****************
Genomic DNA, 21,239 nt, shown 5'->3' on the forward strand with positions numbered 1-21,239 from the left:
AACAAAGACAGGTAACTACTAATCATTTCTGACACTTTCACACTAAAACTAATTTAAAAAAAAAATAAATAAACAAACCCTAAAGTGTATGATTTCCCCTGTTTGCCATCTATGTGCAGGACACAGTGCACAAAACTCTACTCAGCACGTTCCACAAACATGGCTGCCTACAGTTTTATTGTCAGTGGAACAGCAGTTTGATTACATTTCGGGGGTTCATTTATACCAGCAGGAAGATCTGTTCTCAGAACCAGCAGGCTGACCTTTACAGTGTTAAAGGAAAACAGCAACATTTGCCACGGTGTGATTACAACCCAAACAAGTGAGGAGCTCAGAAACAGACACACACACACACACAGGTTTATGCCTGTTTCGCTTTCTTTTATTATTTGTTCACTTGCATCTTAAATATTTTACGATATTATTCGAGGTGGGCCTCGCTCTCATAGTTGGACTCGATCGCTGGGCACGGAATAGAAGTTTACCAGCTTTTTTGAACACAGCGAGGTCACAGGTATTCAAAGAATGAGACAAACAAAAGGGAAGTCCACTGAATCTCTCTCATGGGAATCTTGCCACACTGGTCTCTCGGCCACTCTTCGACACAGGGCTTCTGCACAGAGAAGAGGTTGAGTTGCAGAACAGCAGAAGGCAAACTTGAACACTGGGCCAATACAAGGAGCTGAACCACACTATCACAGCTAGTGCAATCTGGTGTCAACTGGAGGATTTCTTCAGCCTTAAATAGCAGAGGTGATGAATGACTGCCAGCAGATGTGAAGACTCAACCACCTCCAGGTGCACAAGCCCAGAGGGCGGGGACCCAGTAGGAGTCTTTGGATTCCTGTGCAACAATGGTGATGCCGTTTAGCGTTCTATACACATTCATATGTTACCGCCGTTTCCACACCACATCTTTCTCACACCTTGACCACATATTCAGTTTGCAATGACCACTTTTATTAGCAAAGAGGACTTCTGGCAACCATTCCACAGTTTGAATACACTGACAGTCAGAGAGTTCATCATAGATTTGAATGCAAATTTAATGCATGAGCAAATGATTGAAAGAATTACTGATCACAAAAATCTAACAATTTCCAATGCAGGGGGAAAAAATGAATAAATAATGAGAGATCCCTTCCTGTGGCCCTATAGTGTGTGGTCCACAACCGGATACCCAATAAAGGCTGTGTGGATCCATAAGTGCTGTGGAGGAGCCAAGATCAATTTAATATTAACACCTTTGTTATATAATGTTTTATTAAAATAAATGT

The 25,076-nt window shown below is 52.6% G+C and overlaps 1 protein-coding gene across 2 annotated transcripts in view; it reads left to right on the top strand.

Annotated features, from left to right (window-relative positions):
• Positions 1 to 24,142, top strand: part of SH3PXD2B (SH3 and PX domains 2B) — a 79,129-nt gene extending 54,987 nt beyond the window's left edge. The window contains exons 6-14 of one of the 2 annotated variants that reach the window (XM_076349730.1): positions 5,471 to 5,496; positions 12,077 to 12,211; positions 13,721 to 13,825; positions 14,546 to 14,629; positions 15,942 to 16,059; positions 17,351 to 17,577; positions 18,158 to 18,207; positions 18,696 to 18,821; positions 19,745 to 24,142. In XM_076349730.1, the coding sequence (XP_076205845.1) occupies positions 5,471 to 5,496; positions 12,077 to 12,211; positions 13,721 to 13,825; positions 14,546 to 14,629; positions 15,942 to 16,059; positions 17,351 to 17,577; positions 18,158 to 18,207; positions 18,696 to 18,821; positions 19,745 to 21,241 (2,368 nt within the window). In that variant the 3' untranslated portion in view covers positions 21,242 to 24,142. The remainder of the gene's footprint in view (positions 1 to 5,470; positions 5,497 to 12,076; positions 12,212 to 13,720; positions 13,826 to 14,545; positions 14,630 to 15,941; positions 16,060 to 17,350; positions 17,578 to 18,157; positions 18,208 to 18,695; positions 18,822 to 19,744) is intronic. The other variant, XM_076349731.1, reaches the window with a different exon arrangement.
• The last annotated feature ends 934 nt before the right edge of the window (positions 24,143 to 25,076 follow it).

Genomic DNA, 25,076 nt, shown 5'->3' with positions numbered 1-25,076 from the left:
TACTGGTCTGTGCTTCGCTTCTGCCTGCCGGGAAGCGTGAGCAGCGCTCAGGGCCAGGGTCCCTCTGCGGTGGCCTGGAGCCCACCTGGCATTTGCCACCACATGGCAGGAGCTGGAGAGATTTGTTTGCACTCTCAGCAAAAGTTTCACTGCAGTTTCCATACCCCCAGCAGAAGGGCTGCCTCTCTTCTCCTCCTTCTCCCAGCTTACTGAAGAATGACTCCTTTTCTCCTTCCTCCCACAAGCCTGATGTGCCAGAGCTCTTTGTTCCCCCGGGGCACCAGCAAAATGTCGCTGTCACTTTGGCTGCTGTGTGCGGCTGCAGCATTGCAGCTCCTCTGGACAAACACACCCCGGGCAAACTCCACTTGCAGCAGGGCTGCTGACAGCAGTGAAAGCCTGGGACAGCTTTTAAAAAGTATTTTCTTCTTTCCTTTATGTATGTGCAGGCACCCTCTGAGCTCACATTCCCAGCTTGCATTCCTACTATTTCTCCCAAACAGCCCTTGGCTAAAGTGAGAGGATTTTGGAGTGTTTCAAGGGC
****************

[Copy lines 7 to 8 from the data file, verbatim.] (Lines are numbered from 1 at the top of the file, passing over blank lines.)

Genomic DNA, 25,076 nt, shown 5'->3' with positions numbered 1-25,076 from the left:
TACTGGTCTGTGCTTCGCTTCTGCCTGCCGGGAAGCGTGAGCAGCGCTCAGGGCCAGGGTCCCTCTGCGGTGGCCTGGAGCCCACCTGGCATTTGCCACCACATGGCAGGAGCTGGAGAGATTTGTTTGCACTCTCAGCAAAAGTTTCACTGCAGTTTCCATACCCCCAGCAGAAGGGCTGCCTCTCTTCTCCTCCTTCTCCCAGCTTACTGAAGAATGACTCCTTTTCTCCTTCCTCCCACAAGCCTGATGTGCCAGAGCTCTTTGTTCCCCCGGGGCACCAGCAAAATGTCGCTGTCACTTTGGCTGCTGTGTGCGGCTGCAGCATTGCAGCTCCTCTGGACAAACACACCCCGGGCAAACTCCACTTGCAGCAGGGCTGCTGACAGCAGTGAAAGCCTGGGACAGCTTTTAAAAAGTATTTTCTTCTTTCCTTTATGTATGTGCAGGCACCCTCTGAGCTCACATTCCCAGCTTGCATTCCTACTATTTCTCCCAAACAGCCCTTGGCTAAAGTGAGAGGATTTTGGAGTGTTTCAAGGGC